Wednesday, August 11, 2010

On Marketing Philosophy...

Picture this, you're a young, recently graduated student in the field of marketing.  You went to a respected business school and eventually found your calling.  The classes were stimulating, the people exciting and there was the opportunity to be creative and solve real problems.  There's just one problem.

It's that gargantuan stink cloud that's always floating overhead, polluting the environment and contaminating everything it touches.  It's there when you're attending lectures, in the halls, the coffee shop and even at the pub when you're kicking back a few with your friends.  And what is this rankness?  It's the abysmal, crummy, godawful, pathetic (look up bad in the Thesaurus) reputation of marketing and it seeps into everything this multi-billion dollar industry touches.

Where did we go wrong?  The textbook definition of "The Marketing Concept" is almost noble in it's unabashed calling to serve your customers.  Let's look at what a few of the few of the great business minds have to say about marketing:
Marketing is not only much broader than selling, it is not a specialized activity at all It encompasses the entire business. It is the whole business seen from the point of view of the final result, that is, from the customer's point of view. Concern and responsibility for marketing must therefore permeate all areas of the enterprise.  DRUCKER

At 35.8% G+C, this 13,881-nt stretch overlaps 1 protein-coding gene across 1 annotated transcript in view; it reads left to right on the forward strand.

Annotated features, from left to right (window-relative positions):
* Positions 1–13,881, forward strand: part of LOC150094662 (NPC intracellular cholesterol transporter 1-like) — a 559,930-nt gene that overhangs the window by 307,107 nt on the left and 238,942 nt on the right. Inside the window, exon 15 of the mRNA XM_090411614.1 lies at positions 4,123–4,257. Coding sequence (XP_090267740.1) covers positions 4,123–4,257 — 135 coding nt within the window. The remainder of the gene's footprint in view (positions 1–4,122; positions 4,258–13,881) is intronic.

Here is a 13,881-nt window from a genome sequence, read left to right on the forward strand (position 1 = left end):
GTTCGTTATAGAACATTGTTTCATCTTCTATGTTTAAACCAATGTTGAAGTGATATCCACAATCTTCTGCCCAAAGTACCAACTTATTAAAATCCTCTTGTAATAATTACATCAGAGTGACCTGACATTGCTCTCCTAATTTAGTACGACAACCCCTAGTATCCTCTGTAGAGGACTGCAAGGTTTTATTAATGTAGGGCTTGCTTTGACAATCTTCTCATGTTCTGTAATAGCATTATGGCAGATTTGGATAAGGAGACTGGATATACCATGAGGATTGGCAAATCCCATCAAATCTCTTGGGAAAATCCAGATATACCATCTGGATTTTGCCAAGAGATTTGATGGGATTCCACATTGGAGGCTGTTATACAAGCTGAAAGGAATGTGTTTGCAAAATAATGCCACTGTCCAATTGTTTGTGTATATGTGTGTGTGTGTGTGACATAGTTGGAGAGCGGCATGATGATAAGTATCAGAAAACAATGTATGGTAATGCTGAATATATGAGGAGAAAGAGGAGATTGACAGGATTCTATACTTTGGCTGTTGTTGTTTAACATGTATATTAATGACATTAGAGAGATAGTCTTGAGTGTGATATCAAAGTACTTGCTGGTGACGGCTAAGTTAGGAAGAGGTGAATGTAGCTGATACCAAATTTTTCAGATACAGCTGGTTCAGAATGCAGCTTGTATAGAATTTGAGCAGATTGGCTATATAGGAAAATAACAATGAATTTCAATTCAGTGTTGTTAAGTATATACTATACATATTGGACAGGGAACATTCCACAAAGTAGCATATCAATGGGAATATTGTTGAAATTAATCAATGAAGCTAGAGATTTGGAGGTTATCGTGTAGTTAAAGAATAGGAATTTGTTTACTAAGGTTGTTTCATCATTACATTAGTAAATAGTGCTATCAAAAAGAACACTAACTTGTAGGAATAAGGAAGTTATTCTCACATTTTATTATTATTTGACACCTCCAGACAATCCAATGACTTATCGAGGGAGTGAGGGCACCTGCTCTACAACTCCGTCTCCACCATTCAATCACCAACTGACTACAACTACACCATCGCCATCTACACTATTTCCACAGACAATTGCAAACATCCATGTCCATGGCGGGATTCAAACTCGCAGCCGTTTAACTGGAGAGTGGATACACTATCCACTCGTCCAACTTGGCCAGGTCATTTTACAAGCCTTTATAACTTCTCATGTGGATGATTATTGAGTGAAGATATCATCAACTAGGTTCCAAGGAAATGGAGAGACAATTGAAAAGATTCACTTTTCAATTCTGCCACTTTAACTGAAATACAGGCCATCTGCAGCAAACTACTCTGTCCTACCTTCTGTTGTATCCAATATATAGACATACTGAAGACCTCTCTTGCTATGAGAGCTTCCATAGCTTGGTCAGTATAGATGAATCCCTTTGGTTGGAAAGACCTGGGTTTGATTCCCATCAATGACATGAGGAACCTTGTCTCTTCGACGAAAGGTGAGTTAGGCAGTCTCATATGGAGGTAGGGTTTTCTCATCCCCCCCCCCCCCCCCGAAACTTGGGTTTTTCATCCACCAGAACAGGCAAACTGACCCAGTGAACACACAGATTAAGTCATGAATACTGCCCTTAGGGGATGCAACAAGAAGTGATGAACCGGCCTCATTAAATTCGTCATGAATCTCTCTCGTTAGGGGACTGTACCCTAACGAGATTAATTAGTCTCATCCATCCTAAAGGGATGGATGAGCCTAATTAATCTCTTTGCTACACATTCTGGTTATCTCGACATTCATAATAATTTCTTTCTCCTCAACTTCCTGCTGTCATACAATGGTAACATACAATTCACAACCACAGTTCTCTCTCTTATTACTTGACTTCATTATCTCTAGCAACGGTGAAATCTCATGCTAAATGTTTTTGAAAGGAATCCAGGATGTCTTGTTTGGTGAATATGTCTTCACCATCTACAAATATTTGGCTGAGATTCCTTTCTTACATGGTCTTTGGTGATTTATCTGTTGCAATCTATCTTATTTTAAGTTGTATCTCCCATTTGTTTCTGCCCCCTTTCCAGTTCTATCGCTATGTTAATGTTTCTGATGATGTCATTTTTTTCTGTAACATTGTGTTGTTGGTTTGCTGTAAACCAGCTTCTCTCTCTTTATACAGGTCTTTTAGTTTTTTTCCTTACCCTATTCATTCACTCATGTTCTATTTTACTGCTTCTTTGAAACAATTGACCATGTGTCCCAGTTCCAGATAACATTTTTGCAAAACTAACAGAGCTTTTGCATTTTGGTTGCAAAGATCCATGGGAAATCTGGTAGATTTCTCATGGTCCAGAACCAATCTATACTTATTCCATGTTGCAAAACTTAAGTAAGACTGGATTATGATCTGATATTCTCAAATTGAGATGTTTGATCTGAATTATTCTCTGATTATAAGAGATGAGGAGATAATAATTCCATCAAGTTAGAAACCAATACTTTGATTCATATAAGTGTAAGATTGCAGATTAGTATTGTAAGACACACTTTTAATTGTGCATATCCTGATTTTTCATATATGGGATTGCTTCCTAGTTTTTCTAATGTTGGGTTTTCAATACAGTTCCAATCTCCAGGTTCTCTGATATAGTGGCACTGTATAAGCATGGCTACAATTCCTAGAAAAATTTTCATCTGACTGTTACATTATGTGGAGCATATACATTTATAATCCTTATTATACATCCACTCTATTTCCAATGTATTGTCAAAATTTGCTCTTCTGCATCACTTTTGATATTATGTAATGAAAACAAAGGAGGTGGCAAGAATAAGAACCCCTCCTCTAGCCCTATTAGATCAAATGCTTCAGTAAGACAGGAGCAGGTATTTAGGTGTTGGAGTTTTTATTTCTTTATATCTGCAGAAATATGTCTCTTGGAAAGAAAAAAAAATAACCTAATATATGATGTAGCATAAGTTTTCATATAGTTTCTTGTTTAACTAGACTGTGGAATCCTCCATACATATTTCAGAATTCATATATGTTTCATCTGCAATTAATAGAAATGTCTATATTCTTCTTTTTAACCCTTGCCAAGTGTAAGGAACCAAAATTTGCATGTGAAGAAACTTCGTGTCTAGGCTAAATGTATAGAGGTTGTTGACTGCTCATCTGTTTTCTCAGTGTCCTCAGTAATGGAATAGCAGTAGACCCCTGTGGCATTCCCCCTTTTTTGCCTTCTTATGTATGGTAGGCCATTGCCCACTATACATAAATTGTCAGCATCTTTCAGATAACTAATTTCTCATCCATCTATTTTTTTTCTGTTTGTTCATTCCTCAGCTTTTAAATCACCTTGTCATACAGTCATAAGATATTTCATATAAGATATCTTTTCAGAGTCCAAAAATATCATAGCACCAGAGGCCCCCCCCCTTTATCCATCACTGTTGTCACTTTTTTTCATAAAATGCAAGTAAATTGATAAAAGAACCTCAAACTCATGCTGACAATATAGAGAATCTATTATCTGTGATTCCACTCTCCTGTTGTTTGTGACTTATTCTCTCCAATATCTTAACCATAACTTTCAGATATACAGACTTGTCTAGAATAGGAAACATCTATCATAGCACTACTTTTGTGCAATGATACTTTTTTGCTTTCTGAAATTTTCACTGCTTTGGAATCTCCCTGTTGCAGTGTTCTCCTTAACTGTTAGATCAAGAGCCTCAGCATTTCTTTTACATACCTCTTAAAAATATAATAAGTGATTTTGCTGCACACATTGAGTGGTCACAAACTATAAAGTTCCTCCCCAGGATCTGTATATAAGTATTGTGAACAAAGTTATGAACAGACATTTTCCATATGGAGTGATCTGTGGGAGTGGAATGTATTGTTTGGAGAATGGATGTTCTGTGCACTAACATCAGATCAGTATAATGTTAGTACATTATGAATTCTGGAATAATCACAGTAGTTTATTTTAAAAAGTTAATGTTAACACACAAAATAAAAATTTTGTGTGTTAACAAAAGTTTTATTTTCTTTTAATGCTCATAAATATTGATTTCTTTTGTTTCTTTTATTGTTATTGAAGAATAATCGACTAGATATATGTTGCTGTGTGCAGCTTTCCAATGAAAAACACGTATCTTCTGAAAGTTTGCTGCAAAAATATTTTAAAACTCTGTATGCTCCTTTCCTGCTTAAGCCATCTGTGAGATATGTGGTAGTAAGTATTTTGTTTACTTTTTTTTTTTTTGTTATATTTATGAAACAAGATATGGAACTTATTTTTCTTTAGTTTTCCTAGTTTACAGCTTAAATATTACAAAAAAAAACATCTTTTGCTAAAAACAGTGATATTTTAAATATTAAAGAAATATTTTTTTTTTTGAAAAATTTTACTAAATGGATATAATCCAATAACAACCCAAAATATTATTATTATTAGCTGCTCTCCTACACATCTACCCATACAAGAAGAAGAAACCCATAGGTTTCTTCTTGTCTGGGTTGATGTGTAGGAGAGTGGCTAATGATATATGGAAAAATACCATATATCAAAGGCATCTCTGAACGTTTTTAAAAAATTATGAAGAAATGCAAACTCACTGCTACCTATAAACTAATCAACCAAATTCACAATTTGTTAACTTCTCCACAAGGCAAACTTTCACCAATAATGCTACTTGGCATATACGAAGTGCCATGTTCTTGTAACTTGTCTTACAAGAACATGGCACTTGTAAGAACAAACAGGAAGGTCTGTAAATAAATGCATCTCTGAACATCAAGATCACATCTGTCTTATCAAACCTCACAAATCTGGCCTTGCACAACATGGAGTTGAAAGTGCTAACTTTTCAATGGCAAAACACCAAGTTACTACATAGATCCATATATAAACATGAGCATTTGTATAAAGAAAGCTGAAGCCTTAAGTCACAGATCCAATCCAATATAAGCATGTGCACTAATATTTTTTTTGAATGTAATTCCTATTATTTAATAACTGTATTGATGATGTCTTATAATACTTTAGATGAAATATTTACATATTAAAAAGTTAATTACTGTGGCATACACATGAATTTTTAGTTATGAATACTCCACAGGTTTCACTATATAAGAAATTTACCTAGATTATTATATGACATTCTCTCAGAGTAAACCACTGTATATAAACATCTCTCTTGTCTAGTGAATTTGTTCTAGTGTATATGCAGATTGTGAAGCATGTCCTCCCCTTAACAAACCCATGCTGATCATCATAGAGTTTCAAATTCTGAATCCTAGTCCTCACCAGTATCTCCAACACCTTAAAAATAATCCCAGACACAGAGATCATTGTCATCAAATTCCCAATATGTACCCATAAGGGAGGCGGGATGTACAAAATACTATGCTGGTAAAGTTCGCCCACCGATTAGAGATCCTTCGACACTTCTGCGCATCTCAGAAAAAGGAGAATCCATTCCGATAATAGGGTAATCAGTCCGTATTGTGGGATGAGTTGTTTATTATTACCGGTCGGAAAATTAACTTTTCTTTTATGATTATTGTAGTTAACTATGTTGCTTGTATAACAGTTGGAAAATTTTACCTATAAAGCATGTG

The marketing concept is a philosophy, not a system of marketing or an organizational structure. It is founded on the belief that profitable sales and satisfactory returns on investment can only be achieved by identifying, anticipating and satisfying customer needs and desires.  BARWELL
A philosophy of doing business centered on satisfying the customer as your only hope of ever being profitable.  From a customer's point of view that sounds pretty damn good, doesn't it?  So why aren't businesses lining up to serve us, to strike up a conversation or to make our day a little easier?

How did we, as marketers, get away from this fundamental concept?  I think the answer lies in our recent shift to modern media-centric consumer culture.  Things like television and radio gave more power to large corporations at the expense of the customer who could be easily replaced.  Even the word "consumer" reflects this apparent change in values.  In short, we've become drunk with power. 

Of course there are organizations that have taken the philosophy of marketing to heart.  They're the ones using all their strength and power to improve the world in little ways, to solve their customer's problems and to make the world a better place.  There's more of them than you think.  And as technology continues to evolve it will radically change the relationship between company and customer.  It's an exciting time to be a true marketer (not a telemarketer, or one of the thousands of offshoots sullying our name).  

The Road (Movie Tie-in Edition 2009) (Vintage International)Marketing is not a process, it's a philosophy.  It's a way of structuring how you think about and approach [business] problems.  It's a philosophy that takes a lot of hard work, creative solutions and an unwavering commitment to do good for your customers.  This is why I say that you need to think like a marketer - as though your customer were your entire world.  And if you need some help to imagine what that might look like, read Cormac McCarthy's The Road for a glimpse at the true meaning of love.  With marketing, it's never "just business."

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